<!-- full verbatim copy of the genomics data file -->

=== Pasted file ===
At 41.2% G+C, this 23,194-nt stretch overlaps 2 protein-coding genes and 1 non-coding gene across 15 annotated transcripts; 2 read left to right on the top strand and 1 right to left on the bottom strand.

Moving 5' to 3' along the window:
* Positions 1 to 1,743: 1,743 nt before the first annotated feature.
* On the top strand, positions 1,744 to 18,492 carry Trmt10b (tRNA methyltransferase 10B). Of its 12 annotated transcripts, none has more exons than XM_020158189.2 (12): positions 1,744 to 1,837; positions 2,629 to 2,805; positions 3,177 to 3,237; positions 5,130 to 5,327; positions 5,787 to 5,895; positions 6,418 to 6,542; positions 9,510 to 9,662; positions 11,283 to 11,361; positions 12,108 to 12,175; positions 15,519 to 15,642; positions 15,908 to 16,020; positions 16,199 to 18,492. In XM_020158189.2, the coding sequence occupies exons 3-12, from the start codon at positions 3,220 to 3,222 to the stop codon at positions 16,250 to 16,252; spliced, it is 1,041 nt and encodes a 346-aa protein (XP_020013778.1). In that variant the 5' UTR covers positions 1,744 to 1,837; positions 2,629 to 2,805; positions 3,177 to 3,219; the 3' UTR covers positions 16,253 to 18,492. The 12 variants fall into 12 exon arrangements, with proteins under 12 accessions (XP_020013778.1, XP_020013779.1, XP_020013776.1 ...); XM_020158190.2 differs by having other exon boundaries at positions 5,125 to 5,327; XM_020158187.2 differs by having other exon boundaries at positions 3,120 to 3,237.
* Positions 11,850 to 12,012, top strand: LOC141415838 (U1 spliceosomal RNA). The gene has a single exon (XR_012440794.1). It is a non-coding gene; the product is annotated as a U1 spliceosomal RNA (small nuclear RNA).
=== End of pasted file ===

At 41.2% G+C, this 23,194-nt stretch overlaps 2 protein-coding genes and 1 non-coding gene across 15 annotated transcripts; 2 read left to right on the top strand and 1 right to left on the bottom strand.

Moving 5' to 3' along the window:
* Positions 1 to 1,743: 1,743 nt before the first annotated feature.
* On the top strand, positions 1,744 to 18,492 carry Trmt10b (tRNA methyltransferase 10B). Of its 12 annotated transcripts, none has more exons than XM_020158189.2 (12): positions 1,744 to 1,837; positions 2,629 to 2,805; positions 3,177 to 3,237; positions 5,130 to 5,327; positions 5,787 to 5,895; positions 6,418 to 6,542; positions 9,510 to 9,662; positions 11,283 to 11,361; positions 12,108 to 12,175; positions 15,519 to 15,642; positions 15,908 to 16,020; positions 16,199 to 18,492. In XM_020158189.2, the coding sequence occupies exons 3-12, from the start codon at positions 3,220 to 3,222 to the stop codon at positions 16,250 to 16,252; spliced, it is 1,041 nt and encodes a 346-aa protein (XP_020013778.1). In that variant the 5' UTR covers positions 1,744 to 1,837; positions 2,629 to 2,805; positions 3,177 to 3,219; the 3' UTR covers positions 16,253 to 18,492. The 12 variants fall into 12 exon arrangements, with proteins under 12 accessions (XP_020013778.1, XP_020013779.1, XP_020013776.1 ...); XM_020158190.2 differs by having other exon boundaries at positions 5,125 to 5,327; XM_020158187.2 differs by having other exon boundaries at positions 3,120 to 3,237.
* Positions 11,850 to 12,012, top strand: LOC141415838 (U1 spliceosomal RNA). The gene has a single exon (XR_012440794.1). It is a non-coding gene; the product is annotated as a U1 spliceosomal RNA (small nuclear RNA).